Women's sports include amateur and professional competitions in virtually all sports. Female participation in sports rose dramatically in the twentieth century, especially in the last quarter, reflecting changes in modern societies that emphasized gender parity. Although the level of participation and performance still varies greatly by country and by sport, women's sports have broad acceptance throughout the world, and in a few instances, such as tennis and figure skating, rival or exceed their male counterparts in popularity.
Few women competed in sports until the late nineteenth and early twentieth centuries, as social changes in Europe and North America favored increased female participation in society as equals with men. Although women were permitted to participate in many sports, relatively few showed interest, and there was often disapproval of those who did. The modern Olympics had female competitors from 1900 onward, though women at first participated in considerably fewer events than men. Concern over the physical strength and stamina of women led to the discouragement of female participation in more physically intensive sports, and in some cases led to less physically demanding female versions of male sports. Thus netball was developed out of basketball and softball out of baseball.
Netball is a ball sport played between two teams of seven players. The sport derived from early versions of basketball, and is similar to it in many respects. Netball developed as a distinct sport in the 1890s in England, from where it spread to other countries. It is popular in many Commonwealth nations and is predominantly played by women.
Games are played on a rectangular court divided into thirds, with a raised goal at each short end. The object of the game is for teams to score goals, by passing a ball and shooting it into the opposing team's goal. Players are assigned "positions" that define their role within the team and restrict their movement on court. During general play, a player with the ball can take no more than one step before passing it, and must pass the ball or shoot for goal within three seconds. Goals can only be scored by the assigned shooting players. Netball games are 60 minutes long, divided into 15-minute quarters, at the end of which the team with the most goals scored wins.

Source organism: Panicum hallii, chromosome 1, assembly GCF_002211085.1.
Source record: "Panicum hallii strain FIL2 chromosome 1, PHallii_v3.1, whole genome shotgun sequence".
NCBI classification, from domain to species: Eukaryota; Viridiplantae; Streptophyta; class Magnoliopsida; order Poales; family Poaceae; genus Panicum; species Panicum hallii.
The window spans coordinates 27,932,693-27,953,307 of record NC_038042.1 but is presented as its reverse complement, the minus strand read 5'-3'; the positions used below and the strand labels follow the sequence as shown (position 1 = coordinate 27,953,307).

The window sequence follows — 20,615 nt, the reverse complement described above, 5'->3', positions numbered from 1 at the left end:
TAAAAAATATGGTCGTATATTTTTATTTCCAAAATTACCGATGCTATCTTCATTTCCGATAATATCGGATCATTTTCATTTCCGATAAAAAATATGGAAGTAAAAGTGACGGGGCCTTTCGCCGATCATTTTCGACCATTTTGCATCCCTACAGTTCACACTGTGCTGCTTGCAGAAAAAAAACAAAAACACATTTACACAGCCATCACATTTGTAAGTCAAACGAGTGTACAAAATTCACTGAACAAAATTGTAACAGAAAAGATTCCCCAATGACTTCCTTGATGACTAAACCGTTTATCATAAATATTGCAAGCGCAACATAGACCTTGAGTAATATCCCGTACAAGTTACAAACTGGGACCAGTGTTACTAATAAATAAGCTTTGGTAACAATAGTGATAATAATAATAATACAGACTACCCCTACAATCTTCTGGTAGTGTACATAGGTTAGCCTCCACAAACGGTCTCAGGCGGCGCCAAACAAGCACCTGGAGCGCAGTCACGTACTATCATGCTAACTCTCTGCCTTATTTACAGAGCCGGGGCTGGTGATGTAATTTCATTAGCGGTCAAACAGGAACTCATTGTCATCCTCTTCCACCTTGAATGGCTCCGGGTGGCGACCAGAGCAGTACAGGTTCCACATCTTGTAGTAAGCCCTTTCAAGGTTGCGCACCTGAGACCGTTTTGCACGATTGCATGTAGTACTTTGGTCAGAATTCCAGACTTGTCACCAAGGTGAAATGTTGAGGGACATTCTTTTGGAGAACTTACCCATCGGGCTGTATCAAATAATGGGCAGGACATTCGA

e National Intercollegiate Women's Fencing Association (NIWFA) is a women's collegiatefencing organization in the United States. The organization was founded as the IWFA in 1929 by two New York University students, Julia Jones and Dorothy Hafner and Betsy Ross, a student at Cornell University who based the organization on the male Intercollegiate Fencing Association. The IWFA became the "National Intercollegiate Women's Fencing Association" in 1964 and called for a national championship, which it conducted annually among its membership. From 1980 through 1982, a national championship was also administered by the Association for Intercollegiate Athletics for Women.
Cri-Zelda Brits, also written Crizelda Brits and Cri-zelda Brits (born 20 November 1983) is an international cricketer. A right-handed batsman and right-arm medium-fast bowler, Brits was originally called up to the South Africa national women's cricket team as an opening bowler in 2002. She developed into an all-rounder, and since 2005 has established herself as a specialist batsman. She captained South Africa in 23 matches in 2007 and 2008, but was replaced as captain in 2009 in order to "concentrate entirely on her own performance." She was reappointed as captain for the 2010 ICC Women's World Twenty20.
She is one of South Africa women's most prolific batsmen; she is the only South African woman to have scored a half-century in a Twenty20 International, and one of only four women to have scored a century for South Africa in a One Day International (ODI). Brits' 1097 ODI runs are second only to Daleen Terblanche, though Brits has a superior batting average. She is the leading South African run-scorer in Twenty20 Internationals with 152 runs.